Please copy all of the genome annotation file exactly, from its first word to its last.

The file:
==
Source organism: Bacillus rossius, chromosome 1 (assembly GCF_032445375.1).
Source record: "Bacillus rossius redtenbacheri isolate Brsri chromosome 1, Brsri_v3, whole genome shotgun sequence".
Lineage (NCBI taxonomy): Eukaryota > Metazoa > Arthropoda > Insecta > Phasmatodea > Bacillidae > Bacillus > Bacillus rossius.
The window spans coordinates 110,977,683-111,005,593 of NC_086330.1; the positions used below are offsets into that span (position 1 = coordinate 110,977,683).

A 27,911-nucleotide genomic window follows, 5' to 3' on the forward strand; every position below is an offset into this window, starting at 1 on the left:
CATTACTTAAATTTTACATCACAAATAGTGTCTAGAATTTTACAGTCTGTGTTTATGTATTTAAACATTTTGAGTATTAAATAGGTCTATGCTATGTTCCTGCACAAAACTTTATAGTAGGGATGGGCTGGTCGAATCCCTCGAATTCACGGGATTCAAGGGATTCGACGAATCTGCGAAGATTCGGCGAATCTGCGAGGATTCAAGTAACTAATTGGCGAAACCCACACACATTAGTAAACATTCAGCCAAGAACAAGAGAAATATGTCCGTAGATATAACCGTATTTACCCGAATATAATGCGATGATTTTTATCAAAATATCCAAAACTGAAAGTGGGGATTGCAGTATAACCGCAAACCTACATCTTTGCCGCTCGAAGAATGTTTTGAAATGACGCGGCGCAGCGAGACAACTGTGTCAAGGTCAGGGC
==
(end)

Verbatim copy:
Source organism: Bacillus rossius, chromosome 1 (assembly GCF_032445375.1).
Source record: "Bacillus rossius redtenbacheri isolate Brsri chromosome 1, Brsri_v3, whole genome shotgun sequence".
Lineage (NCBI taxonomy): Eukaryota > Metazoa > Arthropoda > Insecta > Phasmatodea > Bacillidae > Bacillus > Bacillus rossius.
The window spans coordinates 110,977,683-111,005,593 of NC_086330.1; the positions used below are offsets into that span (position 1 = coordinate 110,977,683).

A 27,911-nucleotide genomic window follows, 5' to 3' on the forward strand; every position below is an offset into this window, starting at 1 on the left:
CATTACTTAAATTTTACATCACAAATAGTGTCTAGAATTTTACAGTCTGTGTTTATGTATTTAAACATTTTGAGTATTAAATAGGTCTATGCTATGTTCCTGCACAAAACTTTATAGTAGGGATGGGCTGGTCGAATCCCTCGAATTCACGGGATTCAAGGGATTCGACGAATCTGCGAAGATTCGGCGAATCTGCGAGGATTCAAGTAACTAATTGGCGAAACCCACACACATTAGTAAACATTCAGCCAAGAACAAGAGAAATATGTCCGTAGATATAACCGTATTTACCCGAATATAATGCGATGATTTTTATCAAAATATCCAAAACTGAAAGTGGGGATTGCAGTATAACCGCAAACCTACATCTTTGCCGCTCGAAGAATGTTTTGAAATGACGCGGCGCAGCGAGACAACTGTGTCAAGGTCAGGGC